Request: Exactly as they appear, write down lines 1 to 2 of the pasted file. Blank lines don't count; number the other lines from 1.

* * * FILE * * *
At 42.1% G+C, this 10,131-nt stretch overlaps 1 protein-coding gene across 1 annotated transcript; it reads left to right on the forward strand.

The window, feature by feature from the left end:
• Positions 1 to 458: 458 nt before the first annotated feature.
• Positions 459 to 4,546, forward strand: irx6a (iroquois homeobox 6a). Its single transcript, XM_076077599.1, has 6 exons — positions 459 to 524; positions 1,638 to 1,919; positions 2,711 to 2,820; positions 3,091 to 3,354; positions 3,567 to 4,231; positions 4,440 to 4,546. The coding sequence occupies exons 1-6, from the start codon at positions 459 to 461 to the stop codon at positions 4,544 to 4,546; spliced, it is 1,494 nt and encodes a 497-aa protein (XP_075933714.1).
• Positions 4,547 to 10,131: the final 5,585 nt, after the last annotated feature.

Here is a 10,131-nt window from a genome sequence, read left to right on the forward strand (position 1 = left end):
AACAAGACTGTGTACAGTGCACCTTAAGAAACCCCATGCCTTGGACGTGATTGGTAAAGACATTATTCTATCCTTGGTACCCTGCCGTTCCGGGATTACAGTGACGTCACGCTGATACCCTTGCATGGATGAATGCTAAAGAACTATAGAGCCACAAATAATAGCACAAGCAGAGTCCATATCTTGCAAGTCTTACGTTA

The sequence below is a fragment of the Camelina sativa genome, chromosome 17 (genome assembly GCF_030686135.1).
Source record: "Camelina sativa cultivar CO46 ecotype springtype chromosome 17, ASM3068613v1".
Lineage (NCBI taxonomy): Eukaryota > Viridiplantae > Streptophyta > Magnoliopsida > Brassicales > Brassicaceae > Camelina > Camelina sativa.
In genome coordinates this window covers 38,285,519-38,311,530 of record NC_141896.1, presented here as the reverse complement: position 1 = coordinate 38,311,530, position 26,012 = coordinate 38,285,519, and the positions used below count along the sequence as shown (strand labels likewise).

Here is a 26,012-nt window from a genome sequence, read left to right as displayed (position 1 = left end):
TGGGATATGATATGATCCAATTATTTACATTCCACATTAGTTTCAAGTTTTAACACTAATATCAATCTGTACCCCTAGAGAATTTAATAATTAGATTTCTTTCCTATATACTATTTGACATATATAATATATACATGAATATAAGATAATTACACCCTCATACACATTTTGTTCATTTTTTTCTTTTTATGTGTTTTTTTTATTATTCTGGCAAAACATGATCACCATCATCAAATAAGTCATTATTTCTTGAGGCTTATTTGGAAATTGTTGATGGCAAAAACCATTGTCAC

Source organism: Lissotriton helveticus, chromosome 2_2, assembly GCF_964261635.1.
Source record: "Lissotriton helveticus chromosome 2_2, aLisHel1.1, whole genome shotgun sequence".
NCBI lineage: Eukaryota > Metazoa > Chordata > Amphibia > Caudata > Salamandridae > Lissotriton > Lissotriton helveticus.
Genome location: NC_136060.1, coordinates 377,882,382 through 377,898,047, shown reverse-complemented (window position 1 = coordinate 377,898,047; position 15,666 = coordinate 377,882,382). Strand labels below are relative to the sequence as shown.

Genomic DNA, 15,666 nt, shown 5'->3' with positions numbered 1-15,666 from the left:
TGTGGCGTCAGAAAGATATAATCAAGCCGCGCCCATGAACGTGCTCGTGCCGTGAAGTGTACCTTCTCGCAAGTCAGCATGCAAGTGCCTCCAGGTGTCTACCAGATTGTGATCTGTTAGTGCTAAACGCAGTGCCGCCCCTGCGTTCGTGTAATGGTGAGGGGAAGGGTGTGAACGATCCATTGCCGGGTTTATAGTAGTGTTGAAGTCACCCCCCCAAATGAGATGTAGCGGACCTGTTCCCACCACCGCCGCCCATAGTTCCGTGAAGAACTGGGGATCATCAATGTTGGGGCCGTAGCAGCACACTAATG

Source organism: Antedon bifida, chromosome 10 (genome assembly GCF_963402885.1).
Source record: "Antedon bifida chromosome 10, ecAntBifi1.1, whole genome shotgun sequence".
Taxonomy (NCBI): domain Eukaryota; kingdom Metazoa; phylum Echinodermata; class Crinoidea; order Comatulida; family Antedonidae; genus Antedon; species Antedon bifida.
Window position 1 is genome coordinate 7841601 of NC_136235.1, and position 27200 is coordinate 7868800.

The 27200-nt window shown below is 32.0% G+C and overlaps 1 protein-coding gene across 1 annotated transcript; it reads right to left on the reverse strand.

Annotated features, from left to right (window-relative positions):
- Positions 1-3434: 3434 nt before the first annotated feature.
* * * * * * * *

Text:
At 42.1% G+C, this 10,131-nt stretch overlaps 1 protein-coding gene across 1 annotated transcript; it reads left to right on the forward strand.

The window, feature by feature from the left end: